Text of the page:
I’ve been working on Digital Planet, the BBC World Service technology show, for eight years. The programme was originally called ‘Go Digital’ and presented by Tracey Logan, who did a brilliant job of keeping me in check, ensuring that I made some sense and helping me make sense to the many listeners who don’t have English as their first language and who may be interested in technology but are not quite as obsessed with it as I am.
Gareth Mitchell, who took over from Tracey some years ago, is equally adept at this occasionally difficult task, but neither he nor I could do anything without our producer, the person who plans the show, sets up the interviews, re-edits the packages to ensure they make sense and sits nervously on the other side of the glass in Studio C21 while we blather on.
Over the years we’ve had more producers than you can shake a microphone at, and they are as remarkably talented range of professionals as you could ever hope to find and a credit to the BBC Radio Science Unit that hosts them and makes the show.
But today, on Ada Lovelace day, I’d like to pay tribute to Michelle Martin, who produced the show for most of last year and will, we hope, be back in the hot seat soon after making documentaries for Radio 4 as well as doing lots of other things that the senior people at the BBC seem to think are more important than our little show. We’ve missed her.
Michelle’s contribution to the world of technology is enormous. She doesn’t code or design systems, but she has to wade through the press releases, announcements, event listings and constant stream of ideas and suggestions from me, Gareth and her other colleagues and decide what matters, what can work and what will be of interest to one of the most disparate audiences imaginable.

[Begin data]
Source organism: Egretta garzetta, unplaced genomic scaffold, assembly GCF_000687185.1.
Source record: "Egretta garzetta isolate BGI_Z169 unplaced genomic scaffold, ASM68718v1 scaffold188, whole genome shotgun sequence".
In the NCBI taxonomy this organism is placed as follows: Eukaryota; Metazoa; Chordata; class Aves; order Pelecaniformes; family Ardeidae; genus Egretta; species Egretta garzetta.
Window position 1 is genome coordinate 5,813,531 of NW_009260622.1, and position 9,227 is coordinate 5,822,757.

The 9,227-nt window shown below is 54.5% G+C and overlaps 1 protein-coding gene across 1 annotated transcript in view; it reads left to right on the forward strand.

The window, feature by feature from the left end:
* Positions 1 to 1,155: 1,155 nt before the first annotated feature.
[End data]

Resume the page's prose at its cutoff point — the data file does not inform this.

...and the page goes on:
That she does it so well, and remains so calm in the process, is a testament both to her sharp intelligence and great journalistic instincts, but also shows how deeply she thinks about the stories that come our way and how to ensure that we never lose sight of the people involved and affected in our desire to play with shiny stuff.
She is also quite mad, as we saw when she suggested to the organisers of South by South-West Interactive that we do a live edition of Digital Planet as a panel quiz, despite the fact that we’d never done the show in front of a live audience before, had never done a quiz format before, and had no idea who would agree to join the panel. Then she went and commissioned a web-based app to let the audience answer the questions themselves. And she didn’t even panic when the one panelist we all knew, and who we felt confident was up to the task of being both entertaining and interesting to our radio audience, pulled out at the last minute.
I salute Michelle for being one of my favourite women in tech, and for being the woman whose understanding of technology makes me a much better journalist and studio expert on a show that I love.